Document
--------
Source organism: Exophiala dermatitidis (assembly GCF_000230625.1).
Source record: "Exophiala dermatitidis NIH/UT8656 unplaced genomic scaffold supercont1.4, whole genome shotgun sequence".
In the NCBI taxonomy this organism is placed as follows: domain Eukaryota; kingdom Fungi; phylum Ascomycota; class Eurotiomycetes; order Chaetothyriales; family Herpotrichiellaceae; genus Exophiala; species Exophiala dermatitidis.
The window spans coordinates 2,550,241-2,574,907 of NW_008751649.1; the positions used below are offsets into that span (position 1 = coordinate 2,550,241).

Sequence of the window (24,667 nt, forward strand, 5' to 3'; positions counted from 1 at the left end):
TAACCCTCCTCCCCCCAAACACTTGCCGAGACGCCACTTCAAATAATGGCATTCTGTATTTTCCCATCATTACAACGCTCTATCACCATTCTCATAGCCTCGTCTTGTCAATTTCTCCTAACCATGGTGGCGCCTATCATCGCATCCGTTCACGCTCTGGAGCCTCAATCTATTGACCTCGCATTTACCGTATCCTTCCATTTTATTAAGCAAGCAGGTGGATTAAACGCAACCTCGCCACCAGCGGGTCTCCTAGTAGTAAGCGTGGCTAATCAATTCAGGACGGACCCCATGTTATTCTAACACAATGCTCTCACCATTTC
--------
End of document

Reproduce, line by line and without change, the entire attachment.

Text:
Source organism: Exophiala dermatitidis (assembly GCF_000230625.1).
Source record: "Exophiala dermatitidis NIH/UT8656 unplaced genomic scaffold supercont1.4, whole genome shotgun sequence".
In the NCBI taxonomy this organism is placed as follows: domain Eukaryota; kingdom Fungi; phylum Ascomycota; class Eurotiomycetes; order Chaetothyriales; family Herpotrichiellaceae; genus Exophiala; species Exophiala dermatitidis.
The window spans coordinates 2,550,241-2,574,907 of NW_008751649.1; the positions used below are offsets into that span (position 1 = coordinate 2,550,241).

Sequence of the window (24,667 nt, forward strand, 5' to 3'; positions counted from 1 at the left end):
TAACCCTCCTCCCCCCAAACACTTGCCGAGACGCCACTTCAAATAATGGCATTCTGTATTTTCCCATCATTACAACGCTCTATCACCATTCTCATAGCCTCGTCTTGTCAATTTCTCCTAACCATGGTGGCGCCTATCATCGCATCCGTTCACGCTCTGGAGCCTCAATCTATTGACCTCGCATTTACCGTATCCTTCCATTTTATTAAGCAAGCAGGTGGATTAAACGCAACCTCGCCACCAGCGGGTCTCCTAGTAGTAAGCGTGGCTAATCAATTCAGGACGGACCCCATGTTATTCTAACACAATGCTCTCACCATTTC